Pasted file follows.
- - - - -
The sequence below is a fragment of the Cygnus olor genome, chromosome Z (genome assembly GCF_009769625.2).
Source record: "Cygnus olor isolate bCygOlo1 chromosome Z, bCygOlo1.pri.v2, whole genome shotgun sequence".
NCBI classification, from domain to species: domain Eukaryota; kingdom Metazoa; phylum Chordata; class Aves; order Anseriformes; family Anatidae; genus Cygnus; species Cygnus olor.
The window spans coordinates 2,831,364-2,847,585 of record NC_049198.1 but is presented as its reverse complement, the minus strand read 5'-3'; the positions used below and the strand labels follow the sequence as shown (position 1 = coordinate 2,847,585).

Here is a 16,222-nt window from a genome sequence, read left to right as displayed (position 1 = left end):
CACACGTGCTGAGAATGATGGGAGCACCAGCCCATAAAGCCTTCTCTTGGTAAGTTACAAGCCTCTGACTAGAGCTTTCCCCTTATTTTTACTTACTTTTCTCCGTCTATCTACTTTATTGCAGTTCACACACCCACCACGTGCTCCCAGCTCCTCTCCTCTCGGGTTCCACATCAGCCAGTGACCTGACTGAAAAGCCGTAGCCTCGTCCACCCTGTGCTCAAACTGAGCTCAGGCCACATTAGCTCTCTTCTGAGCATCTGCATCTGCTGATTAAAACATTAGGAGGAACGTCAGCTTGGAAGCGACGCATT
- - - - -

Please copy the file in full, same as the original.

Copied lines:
The sequence below is a fragment of the Cygnus olor genome, chromosome Z (genome assembly GCF_009769625.2).
Source record: "Cygnus olor isolate bCygOlo1 chromosome Z, bCygOlo1.pri.v2, whole genome shotgun sequence".
NCBI classification, from domain to species: domain Eukaryota; kingdom Metazoa; phylum Chordata; class Aves; order Anseriformes; family Anatidae; genus Cygnus; species Cygnus olor.
The window spans coordinates 2,831,364-2,847,585 of record NC_049198.1 but is presented as its reverse complement, the minus strand read 5'-3'; the positions used below and the strand labels follow the sequence as shown (position 1 = coordinate 2,847,585).

Here is a 16,222-nt window from a genome sequence, read left to right as displayed (position 1 = left end):
CACACGTGCTGAGAATGATGGGAGCACCAGCCCATAAAGCCTTCTCTTGGTAAGTTACAAGCCTCTGACTAGAGCTTTCCCCTTATTTTTACTTACTTTTCTCCGTCTATCTACTTTATTGCAGTTCACACACCCACCACGTGCTCCCAGCTCCTCTCCTCTCGGGTTCCACATCAGCCAGTGACCTGACTGAAAAGCCGTAGCCTCGTCCACCCTGTGCTCAAACTGAGCTCAGGCCACATTAGCTCTCTTCTGAGCATCTGCATCTGCTGATTAAAACATTAGGAGGAACGTCAGCTTGGAAGCGACGCATT